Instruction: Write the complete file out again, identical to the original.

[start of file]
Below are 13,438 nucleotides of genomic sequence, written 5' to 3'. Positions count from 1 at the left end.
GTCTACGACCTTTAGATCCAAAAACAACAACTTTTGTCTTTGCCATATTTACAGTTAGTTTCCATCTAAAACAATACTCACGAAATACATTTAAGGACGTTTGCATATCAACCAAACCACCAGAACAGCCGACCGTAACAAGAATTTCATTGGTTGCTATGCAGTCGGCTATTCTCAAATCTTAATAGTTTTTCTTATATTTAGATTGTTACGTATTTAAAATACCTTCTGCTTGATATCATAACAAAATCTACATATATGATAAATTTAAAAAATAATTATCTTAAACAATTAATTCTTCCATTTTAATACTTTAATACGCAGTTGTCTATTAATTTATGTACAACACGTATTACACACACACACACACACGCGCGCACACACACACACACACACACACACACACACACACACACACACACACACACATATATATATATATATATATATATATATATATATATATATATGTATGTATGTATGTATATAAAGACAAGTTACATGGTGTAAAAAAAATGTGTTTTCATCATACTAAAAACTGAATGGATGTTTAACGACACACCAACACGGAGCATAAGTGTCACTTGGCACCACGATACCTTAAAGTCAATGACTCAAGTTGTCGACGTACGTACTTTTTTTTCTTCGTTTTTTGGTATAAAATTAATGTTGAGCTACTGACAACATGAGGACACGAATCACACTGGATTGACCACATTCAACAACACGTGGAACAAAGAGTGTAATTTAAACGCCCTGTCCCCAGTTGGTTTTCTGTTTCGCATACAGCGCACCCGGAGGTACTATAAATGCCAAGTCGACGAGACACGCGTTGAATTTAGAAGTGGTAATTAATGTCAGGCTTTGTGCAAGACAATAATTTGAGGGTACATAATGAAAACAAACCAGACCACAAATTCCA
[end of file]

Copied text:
Below are 13,438 nucleotides of genomic sequence, written 5' to 3'. Positions count from 1 at the left end.
GTCTACGACCTTTAGATCCAAAAACAACAACTTTTGTCTTTGCCATATTTACAGTTAGTTTCCATCTAAAACAATACTCACGAAATACATTTAAGGACGTTTGCATATCAACCAAACCACCAGAACAGCCGACCGTAACAAGAATTTCATTGGTTGCTATGCAGTCGGCTATTCTCAAATCTTAATAGTTTTTCTTATATTTAGATTGTTACGTATTTAAAATACCTTCTGCTTGATATCATAACAAAATCTACATATATGATAAATTTAAAAAATAATTATCTTAAACAATTAATTCTTCCATTTTAATACTTTAATACGCAGTTGTCTATTAATTTATGTACAACACGTATTACACACACACACACACACGCGCGCACACACACACACACACACACACACACACACACACACACACACACACACACATATATATATATATATATATATATATATATATATATATATATGTATGTATGTATGTATATAAAGACAAGTTACATGGTGTAAAAAAAATGTGTTTTCATCATACTAAAAACTGAATGGATGTTTAACGACACACCAACACGGAGCATAAGTGTCACTTGGCACCACGATACCTTAAAGTCAATGACTCAAGTTGTCGACGTACGTACTTTTTTTTCTTCGTTTTTTGGTATAAAATTAATGTTGAGCTACTGACAACATGAGGACACGAATCACACTGGATTGACCACATTCAACAACACGTGGAACAAAGAGTGTAATTTAAACGCCCTGTCCCCAGTTGGTTTTCTGTTTCGCATACAGCGCACCCGGAGGTACTATAAATGCCAAGTCGACGAGACACGCGTTGAATTTAGAAGTGGTAATTAATGTCAGGCTTTGTGCAAGACAATAATTTGAGGGTACATAATGAAAACAAACCAGACCACAAATTCCA